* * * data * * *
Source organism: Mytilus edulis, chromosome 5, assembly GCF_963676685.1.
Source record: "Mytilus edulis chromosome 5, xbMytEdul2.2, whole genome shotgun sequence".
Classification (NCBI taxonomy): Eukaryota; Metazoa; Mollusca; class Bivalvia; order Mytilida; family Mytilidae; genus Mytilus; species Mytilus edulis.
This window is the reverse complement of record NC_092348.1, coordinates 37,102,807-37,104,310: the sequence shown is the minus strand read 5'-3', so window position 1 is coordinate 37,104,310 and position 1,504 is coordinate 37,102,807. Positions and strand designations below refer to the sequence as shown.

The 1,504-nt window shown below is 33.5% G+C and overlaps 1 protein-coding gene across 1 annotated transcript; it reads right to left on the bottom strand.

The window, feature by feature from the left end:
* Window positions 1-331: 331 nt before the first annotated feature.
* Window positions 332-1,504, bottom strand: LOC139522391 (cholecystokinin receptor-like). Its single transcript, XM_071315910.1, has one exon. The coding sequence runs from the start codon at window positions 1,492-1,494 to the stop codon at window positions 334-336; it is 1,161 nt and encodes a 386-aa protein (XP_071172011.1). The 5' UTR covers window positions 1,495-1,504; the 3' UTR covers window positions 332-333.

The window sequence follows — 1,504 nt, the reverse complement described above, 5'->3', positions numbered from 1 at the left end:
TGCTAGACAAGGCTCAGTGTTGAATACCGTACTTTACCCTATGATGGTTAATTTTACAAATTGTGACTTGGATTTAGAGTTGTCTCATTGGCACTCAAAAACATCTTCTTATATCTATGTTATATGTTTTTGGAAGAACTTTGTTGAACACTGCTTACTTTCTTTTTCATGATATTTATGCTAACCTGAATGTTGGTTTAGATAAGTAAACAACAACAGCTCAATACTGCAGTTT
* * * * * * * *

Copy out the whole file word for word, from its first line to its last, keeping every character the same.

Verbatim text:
Source organism: Mytilus edulis, chromosome 5, assembly GCF_963676685.1.
Source record: "Mytilus edulis chromosome 5, xbMytEdul2.2, whole genome shotgun sequence".
Classification (NCBI taxonomy): Eukaryota; Metazoa; Mollusca; class Bivalvia; order Mytilida; family Mytilidae; genus Mytilus; species Mytilus edulis.
This window is the reverse complement of record NC_092348.1, coordinates 37,102,807-37,104,310: the sequence shown is the minus strand read 5'-3', so window position 1 is coordinate 37,104,310 and position 1,504 is coordinate 37,102,807. Positions and strand designations below refer to the sequence as shown.

The 1,504-nt window shown below is 33.5% G+C and overlaps 1 protein-coding gene across 1 annotated transcript; it reads right to left on the bottom strand.

The window, feature by feature from the left end:
* Window positions 1-331: 331 nt before the first annotated feature.
* Window positions 332-1,504, bottom strand: LOC139522391 (cholecystokinin receptor-like). Its single transcript, XM_071315910.1, has one exon. The coding sequence runs from the start codon at window positions 1,492-1,494 to the stop codon at window positions 334-336; it is 1,161 nt and encodes a 386-aa protein (XP_071172011.1). The 5' UTR covers window positions 1,495-1,504; the 3' UTR covers window positions 332-333.

The window sequence follows — 1,504 nt, the reverse complement described above, 5'->3', positions numbered from 1 at the left end:
TGCTAGACAAGGCTCAGTGTTGAATACCGTACTTTACCCTATGATGGTTAATTTTACAAATTGTGACTTGGATTTAGAGTTGTCTCATTGGCACTCAAAAACATCTTCTTATATCTATGTTATATGTTTTTGGAAGAACTTTGTTGAACACTGCTTACTTTCTTTTTCATGATATTTATGCTAACCTGAATGTTGGTTTAGATAAGTAAACAACAACAGCTCAATACTGCAGTTT